“As an industry, if you do not have a clear and consistent demand signal, you cannot justify the capital investment” to create it, Lord said. “No board of directors is going to OK that.”
Both Berteau and Lord said the Pentagon needs to change the way it buys items and get away from the ups and downs associated with things such as munitions, which Lord noted are a traditional “bill payer” for other priorities.
Berteau said, “It is definitely a problem, and we have yet to see a single contract in place to start on that replenishment. Discussions are going on, but there’s no definition of what the requirement is, yet, because we still don’t know how much we’re going to draw down” for Ukraine. He noted that there was a request for information put out April 22 seeking suppliers for materiel destined for Ukraine, but that is only a preliminary step in the process.
Both Lord and Berteau said the administration can rely on the Defense Production Act Title III to get the ball rolling, but Congress needs to provide the funds in a timely way.
They both also said red tape discourages many companies from becoming defense suppliers and that despite many high-level efforts to accelerate the process, it still generally takes at least two years for a company to get on contract, even for something deemed an “urgent” requirement.
“It is a choice” for a company to do business with the Pentagon, Lord said. DOD and Congress must make it a more attractive business opportunity, because companies need a “fast-paced, predictable” source of funding for development, production, and sustainment.
Both also said risk-taking in acquisition needs to be rewarded and that when it goes awry, the punishments should be less onerous. Otherwise, acquisition professionals will tend to stick with “by the book” methods instead of taking advantage of swifter contracting vehicles Congress has made available in recent years.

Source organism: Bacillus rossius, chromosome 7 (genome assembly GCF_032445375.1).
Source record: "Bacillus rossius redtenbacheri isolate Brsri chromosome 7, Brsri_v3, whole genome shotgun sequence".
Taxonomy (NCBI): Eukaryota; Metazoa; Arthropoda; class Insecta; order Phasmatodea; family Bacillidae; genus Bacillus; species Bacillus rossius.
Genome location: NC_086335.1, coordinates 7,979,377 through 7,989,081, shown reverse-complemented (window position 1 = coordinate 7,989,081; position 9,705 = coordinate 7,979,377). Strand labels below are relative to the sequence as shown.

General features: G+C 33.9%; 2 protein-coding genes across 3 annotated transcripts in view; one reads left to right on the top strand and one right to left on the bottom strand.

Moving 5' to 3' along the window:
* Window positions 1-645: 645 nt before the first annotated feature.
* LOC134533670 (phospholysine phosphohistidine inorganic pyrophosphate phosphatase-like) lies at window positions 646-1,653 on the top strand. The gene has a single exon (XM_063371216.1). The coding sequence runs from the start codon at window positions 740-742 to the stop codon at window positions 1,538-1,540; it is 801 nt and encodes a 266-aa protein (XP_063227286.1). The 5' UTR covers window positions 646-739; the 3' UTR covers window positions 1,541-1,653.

Hayes, in the earnings call, said Raytheon will lose about $750 million worth of business due to sanctions on Russia, about half of which was for Pratt & Whitney engines for Russia’s airliner market.
“That accounts for about one and a half percent of our total sales,” he said, and could be up to $900 million for the year.
“We’re going to be able to mitigate some of that through higher sales elsewhere. But you really do lose some sales associated with aftermarket activity into Russia … It is not a small number for us.”
Raytheon is making a total break with the Russian market, he said.
“We’re done. We’re done in Russia,” he insisted. “We had a joint venture there, where we built commercial heat exchangers for Boeing and Embraer. We closed that facility. We sold our share. We aren’t going back.”
Hayes added, “I think this is crossing the Rubicon, here, as far as we’re concerned, for Russia. We’re not going to support the airlines. We’re not going to support the development programs. We’re not going to support any Russian customers going forward, while this [the invasion of Ukraine] is going on. You got it? … We’re not shipping engines there. We’re not shipping engines to Airbus that would otherwise go into Russia” for Russian airlines.
The sanctions have also cut off supplies of titanium from Russia, and that will cause Pratt and other Raytheon units to be late on some products.
“It is, I think, the biggest challenge that we have as we think about these global sanctions on Russia,” Hayes said. “We did have a … significant portion of titanium forgings and castings coming from Russia. Many of those are now on the sanctions list.”
He said that as warnings about Ukraine mounted in the fall, “The good news is … we actually started advanced purchasing back in the fourth quarter, and we were able to get ahead of some of the sanctions. So we have inventory for a big chunk of that … through the end of this year.”
But, “it’s going to take us some time to re-source some of the [titanium and aluminum] castings. And that’s going to impact some of our customer deliveries this year.”